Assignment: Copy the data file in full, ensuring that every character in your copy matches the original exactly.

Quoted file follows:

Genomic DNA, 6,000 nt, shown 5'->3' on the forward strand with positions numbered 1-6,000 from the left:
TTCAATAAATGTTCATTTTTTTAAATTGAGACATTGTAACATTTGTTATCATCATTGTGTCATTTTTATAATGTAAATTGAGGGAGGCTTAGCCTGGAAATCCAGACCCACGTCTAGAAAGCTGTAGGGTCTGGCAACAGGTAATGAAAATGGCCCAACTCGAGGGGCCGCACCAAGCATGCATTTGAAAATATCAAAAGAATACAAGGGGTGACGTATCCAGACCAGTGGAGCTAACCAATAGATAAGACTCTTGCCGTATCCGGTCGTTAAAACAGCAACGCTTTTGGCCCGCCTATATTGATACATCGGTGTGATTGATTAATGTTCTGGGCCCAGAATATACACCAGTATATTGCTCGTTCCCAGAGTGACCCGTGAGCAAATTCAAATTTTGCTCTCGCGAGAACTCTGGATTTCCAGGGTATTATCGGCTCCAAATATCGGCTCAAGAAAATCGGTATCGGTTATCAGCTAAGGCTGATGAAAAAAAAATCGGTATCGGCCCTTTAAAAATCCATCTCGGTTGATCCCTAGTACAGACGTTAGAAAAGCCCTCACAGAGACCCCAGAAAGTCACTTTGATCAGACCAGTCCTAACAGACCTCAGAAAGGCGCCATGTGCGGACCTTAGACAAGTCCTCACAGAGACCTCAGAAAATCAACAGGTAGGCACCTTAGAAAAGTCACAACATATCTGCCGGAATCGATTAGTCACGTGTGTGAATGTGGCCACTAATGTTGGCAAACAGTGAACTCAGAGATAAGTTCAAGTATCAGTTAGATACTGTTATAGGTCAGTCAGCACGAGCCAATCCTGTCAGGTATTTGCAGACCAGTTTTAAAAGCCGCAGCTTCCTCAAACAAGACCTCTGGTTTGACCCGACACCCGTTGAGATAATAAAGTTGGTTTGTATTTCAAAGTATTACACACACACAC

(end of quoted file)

Genomic DNA, 6,000 nt, shown 5'->3' on the forward strand with positions numbered 1-6,000 from the left:
TTCAATAAATGTTCATTTTTTTAAATTGAGACATTGTAACATTTGTTATCATCATTGTGTCATTTTTATAATGTAAATTGAGGGAGGCTTAGCCTGGAAATCCAGACCCACGTCTAGAAAGCTGTAGGGTCTGGCAACAGGTAATGAAAATGGCCCAACTCGAGGGGCCGCACCAAGCATGCATTTGAAAATATCAAAAGAATACAAGGGGTGACGTATCCAGACCAGTGGAGCTAACCAATAGATAAGACTCTTGCCGTATCCGGTCGTTAAAACAGCAACGCTTTTGGCCCGCCTATATTGATACATCGGTGTGATTGATTAATGTTCTGGGCCCAGAATATACACCAGTATATTGCTCGTTCCCAGAGTGACCCGTGAGCAAATTCAAATTTTGCTCTCGCGAGAACTCTGGATTTCCAGGGTATTATCGGCTCCAAATATCGGCTCAAGAAAATCGGTATCGGTTATCAGCTAAGGCTGATGAAAAAAAAATCGGTATCGGCCCTTTAAAAATCCATCTCGGTTGATCCCTAGTACAGACGTTAGAAAAGCCCTCACAGAGACCCCAGAAAGTCACTTTGATCAGACCAGTCCTAACAGACCTCAGAAAGGCGCCATGTGCGGACCTTAGACAAGTCCTCACAGAGACCTCAGAAAATCAACAGGTAGGCACCTTAGAAAAGTCACAACATATCTGCCGGAATCGATTAGTCACGTGTGTGAATGTGGCCACTAATGTTGGCAAACAGTGAACTCAGAGATAAGTTCAAGTATCAGTTAGATACTGTTATAGGTCAGTCAGCACGAGCCAATCCTGTCAGGTATTTGCAGACCAGTTTTAAAAGCCGCAGCTTCCTCAAACAAGACCTCTGGTTTGACCCGACACCCGTTGAGATAATAAAGTTGGTTTGTATTTCAAAGTATTACACACACACAC